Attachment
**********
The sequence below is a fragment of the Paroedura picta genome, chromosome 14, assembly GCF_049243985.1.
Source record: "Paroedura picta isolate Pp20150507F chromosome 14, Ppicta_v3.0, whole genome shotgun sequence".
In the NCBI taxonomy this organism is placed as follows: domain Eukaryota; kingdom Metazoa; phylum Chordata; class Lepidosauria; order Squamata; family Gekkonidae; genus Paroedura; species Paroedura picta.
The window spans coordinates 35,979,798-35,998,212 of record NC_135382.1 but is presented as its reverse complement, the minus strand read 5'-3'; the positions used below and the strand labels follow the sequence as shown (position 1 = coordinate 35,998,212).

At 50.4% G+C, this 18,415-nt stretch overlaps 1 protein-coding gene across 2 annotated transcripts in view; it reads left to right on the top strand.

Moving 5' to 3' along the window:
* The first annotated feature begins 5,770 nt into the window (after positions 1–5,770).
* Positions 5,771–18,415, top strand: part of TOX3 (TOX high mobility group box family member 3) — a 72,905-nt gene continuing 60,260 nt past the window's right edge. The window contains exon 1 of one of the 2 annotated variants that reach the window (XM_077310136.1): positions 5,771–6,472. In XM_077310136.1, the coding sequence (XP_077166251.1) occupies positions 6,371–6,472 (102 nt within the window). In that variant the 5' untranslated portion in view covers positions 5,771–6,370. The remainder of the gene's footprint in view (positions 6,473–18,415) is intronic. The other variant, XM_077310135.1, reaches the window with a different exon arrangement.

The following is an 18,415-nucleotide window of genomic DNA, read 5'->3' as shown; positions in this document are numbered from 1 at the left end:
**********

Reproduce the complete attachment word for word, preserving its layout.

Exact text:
The sequence below is a fragment of the Paroedura picta genome, chromosome 14, assembly GCF_049243985.1.
Source record: "Paroedura picta isolate Pp20150507F chromosome 14, Ppicta_v3.0, whole genome shotgun sequence".
In the NCBI taxonomy this organism is placed as follows: domain Eukaryota; kingdom Metazoa; phylum Chordata; class Lepidosauria; order Squamata; family Gekkonidae; genus Paroedura; species Paroedura picta.
The window spans coordinates 35,979,798-35,998,212 of record NC_135382.1 but is presented as its reverse complement, the minus strand read 5'-3'; the positions used below and the strand labels follow the sequence as shown (position 1 = coordinate 35,998,212).

At 50.4% G+C, this 18,415-nt stretch overlaps 1 protein-coding gene across 2 annotated transcripts in view; it reads left to right on the top strand.

Moving 5' to 3' along the window:
* The first annotated feature begins 5,770 nt into the window (after positions 1–5,770).
* Positions 5,771–18,415, top strand: part of TOX3 (TOX high mobility group box family member 3) — a 72,905-nt gene continuing 60,260 nt past the window's right edge. The window contains exon 1 of one of the 2 annotated variants that reach the window (XM_077310136.1): positions 5,771–6,472. In XM_077310136.1, the coding sequence (XP_077166251.1) occupies positions 6,371–6,472 (102 nt within the window). In that variant the 5' untranslated portion in view covers positions 5,771–6,370. The remainder of the gene's footprint in view (positions 6,473–18,415) is intronic. The other variant, XM_077310135.1, reaches the window with a different exon arrangement.

The following is an 18,415-nucleotide window of genomic DNA, read 5'->3' as shown; positions in this document are numbered from 1 at the left end: